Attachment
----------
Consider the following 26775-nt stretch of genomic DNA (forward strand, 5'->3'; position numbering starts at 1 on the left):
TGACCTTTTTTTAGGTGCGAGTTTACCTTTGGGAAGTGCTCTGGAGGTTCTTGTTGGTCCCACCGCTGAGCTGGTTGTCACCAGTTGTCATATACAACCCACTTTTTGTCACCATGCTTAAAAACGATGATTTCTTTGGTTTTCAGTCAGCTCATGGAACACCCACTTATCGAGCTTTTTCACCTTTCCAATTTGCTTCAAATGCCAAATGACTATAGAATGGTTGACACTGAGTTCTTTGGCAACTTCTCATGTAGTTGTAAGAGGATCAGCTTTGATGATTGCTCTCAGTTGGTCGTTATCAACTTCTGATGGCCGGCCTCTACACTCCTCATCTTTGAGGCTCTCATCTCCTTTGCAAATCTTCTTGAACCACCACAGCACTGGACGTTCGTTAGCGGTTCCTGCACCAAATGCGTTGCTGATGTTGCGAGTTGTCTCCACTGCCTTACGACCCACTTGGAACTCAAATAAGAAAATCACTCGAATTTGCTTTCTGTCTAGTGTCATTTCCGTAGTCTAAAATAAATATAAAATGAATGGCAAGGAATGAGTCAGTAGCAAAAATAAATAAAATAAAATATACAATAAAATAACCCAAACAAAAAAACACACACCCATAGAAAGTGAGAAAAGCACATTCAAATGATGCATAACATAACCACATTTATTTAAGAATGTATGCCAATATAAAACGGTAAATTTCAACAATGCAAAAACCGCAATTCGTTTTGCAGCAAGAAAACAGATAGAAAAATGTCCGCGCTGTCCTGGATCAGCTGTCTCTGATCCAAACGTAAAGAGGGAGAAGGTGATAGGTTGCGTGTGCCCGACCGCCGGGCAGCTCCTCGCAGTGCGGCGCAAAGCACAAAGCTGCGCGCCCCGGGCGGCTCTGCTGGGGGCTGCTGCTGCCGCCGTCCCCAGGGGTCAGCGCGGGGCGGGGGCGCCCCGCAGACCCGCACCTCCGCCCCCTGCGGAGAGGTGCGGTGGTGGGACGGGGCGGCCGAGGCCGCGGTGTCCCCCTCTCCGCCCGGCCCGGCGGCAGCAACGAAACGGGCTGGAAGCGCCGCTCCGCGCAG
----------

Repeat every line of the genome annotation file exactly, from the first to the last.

Consider the following 26775-nt stretch of genomic DNA (forward strand, 5'->3'; position numbering starts at 1 on the left):
TGACCTTTTTTTAGGTGCGAGTTTACCTTTGGGAAGTGCTCTGGAGGTTCTTGTTGGTCCCACCGCTGAGCTGGTTGTCACCAGTTGTCATATACAACCCACTTTTTGTCACCATGCTTAAAAACGATGATTTCTTTGGTTTTCAGTCAGCTCATGGAACACCCACTTATCGAGCTTTTTCACCTTTCCAATTTGCTTCAAATGCCAAATGACTATAGAATGGTTGACACTGAGTTCTTTGGCAACTTCTCATGTAGTTGTAAGAGGATCAGCTTTGATGATTGCTCTCAGTTGGTCGTTATCAACTTCTGATGGCCGGCCTCTACACTCCTCATCTTTGAGGCTCTCATCTCCTTTGCAAATCTTCTTGAACCACCACAGCACTGGACGTTCGTTAGCGGTTCCTGCACCAAATGCGTTGCTGATGTTGCGAGTTGTCTCCACTGCCTTACGACCCACTTGGAACTCAAATAAGAAAATCACTCGAATTTGCTTTCTGTCTAGTGTCATTTCCGTAGTCTAAAATAAATATAAAATGAATGGCAAGGAATGAGTCAGTAGCAAAAATAAATAAAATAAAATATACAATAAAATAACCCAAACAAAAAAACACACACCCATAGAAAGTGAGAAAAGCACATTCAAATGATGCATAACATAACCACATTTATTTAAGAATGTATGCCAATATAAAACGGTAAATTTCAACAATGCAAAAACCGCAATTCGTTTTGCAGCAAGAAAACAGATAGAAAAATGTCCGCGCTGTCCTGGATCAGCTGTCTCTGATCCAAACGTAAAGAGGGAGAAGGTGATAGGTTGCGTGTGCCCGACCGCCGGGCAGCTCCTCGCAGTGCGGCGCAAAGCACAAAGCTGCGCGCCCCGGGCGGCTCTGCTGGGGGCTGCTGCTGCCGCCGTCCCCAGGGGTCAGCGCGGGGCGGGGGCGCCCCGCAGACCCGCACCTCCGCCCCCTGCGGAGAGGTGCGGTGGTGGGACGGGGCGGCCGAGGCCGCGGTGTCCCCCTCTCCGCCCGGCCCGGCGGCAGCAACGAAACGGGCTGGAAGCGCCGCTCCGCGCAG